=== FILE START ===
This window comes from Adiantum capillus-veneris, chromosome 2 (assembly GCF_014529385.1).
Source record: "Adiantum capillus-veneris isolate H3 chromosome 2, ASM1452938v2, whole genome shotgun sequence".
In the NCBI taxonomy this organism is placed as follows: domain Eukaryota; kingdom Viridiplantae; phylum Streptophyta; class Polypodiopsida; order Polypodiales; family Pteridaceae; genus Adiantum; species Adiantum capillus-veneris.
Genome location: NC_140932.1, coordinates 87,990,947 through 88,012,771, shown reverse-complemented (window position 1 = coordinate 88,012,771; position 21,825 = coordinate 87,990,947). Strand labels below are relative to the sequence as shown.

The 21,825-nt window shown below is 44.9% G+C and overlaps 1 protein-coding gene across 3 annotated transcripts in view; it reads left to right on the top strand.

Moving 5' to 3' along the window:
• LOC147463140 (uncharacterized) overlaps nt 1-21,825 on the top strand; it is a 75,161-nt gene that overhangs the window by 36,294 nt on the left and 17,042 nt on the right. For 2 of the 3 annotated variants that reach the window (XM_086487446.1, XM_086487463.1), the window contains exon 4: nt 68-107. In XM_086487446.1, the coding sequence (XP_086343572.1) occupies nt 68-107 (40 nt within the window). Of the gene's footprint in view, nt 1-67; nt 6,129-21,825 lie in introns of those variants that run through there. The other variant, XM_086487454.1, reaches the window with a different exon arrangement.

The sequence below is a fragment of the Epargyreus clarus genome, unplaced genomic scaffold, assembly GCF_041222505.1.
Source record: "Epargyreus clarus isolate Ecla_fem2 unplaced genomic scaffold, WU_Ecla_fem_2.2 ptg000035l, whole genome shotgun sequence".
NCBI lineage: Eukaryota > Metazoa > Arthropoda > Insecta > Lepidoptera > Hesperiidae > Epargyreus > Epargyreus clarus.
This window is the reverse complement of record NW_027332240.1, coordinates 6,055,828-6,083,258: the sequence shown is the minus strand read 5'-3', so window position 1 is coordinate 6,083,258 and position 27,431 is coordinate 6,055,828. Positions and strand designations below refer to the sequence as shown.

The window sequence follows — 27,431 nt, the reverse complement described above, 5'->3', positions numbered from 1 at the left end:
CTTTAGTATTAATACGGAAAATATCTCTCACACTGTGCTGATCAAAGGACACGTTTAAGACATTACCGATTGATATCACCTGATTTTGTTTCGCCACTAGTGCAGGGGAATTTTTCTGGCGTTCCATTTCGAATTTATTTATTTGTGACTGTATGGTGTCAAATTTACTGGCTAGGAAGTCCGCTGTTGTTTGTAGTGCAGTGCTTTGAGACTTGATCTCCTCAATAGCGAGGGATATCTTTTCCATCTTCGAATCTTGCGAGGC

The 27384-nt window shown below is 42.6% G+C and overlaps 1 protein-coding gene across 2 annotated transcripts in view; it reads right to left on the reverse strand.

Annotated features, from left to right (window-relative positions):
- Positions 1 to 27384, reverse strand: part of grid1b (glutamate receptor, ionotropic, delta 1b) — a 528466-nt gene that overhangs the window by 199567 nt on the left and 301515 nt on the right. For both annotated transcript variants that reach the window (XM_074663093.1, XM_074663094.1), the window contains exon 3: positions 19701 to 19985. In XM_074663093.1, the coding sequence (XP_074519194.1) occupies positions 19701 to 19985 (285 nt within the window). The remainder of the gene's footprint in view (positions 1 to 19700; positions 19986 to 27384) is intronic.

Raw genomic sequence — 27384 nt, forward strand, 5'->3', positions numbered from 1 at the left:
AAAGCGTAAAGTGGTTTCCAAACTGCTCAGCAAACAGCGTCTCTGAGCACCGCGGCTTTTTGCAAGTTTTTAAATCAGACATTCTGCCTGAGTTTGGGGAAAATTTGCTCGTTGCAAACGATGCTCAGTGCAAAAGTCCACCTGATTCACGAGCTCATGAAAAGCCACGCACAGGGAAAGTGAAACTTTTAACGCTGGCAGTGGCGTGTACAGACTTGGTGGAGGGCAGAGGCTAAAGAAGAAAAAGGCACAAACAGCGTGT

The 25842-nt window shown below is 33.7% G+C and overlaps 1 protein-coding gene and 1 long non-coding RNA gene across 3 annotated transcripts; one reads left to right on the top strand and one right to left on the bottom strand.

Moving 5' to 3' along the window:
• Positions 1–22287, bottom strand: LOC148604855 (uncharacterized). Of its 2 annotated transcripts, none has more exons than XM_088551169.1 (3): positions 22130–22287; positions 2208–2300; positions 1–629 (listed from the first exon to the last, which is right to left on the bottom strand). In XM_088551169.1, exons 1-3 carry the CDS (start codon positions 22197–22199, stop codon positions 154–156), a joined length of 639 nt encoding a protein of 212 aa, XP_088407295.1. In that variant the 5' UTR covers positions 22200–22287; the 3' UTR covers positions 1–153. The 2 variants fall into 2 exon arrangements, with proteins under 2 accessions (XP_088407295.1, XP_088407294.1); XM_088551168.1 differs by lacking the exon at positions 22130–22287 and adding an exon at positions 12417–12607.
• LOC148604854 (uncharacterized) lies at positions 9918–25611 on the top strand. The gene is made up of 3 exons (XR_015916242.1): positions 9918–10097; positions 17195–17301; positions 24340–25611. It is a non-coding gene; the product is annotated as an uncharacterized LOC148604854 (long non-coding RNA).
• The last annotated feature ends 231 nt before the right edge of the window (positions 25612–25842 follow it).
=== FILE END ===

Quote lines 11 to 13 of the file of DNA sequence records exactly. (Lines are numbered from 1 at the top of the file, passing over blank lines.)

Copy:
This window is the reverse complement of record NW_027332240.1, coordinates 6,055,828-6,083,258: the sequence shown is the minus strand read 5'-3', so window position 1 is coordinate 6,083,258 and position 27,431 is coordinate 6,055,828. Positions and strand designations below refer to the sequence as shown.

The window sequence follows — 27,431 nt, the reverse complement described above, 5'->3', positions numbered from 1 at the left end:
CTTTAGTATTAATACGGAAAATATCTCTCACACTGTGCTGATCAAAGGACACGTTTAAGACATTACCGATTGATATCACCTGATTTTGTTTCGCCACTAGTGCAGGGGAATTTTTCTGGCGTTCCATTTCGAATTTATTTATTTGTGACTGTATGGTGTCAAATTTACTGGCTAGGAAGTCCGCTGTTGTTTGTAGTGCAGTGCTTTGAGACTTGATCTCCTCAATAGCGAGGGATATCTTTTCCATCTTCGAATCTTGCGAGGC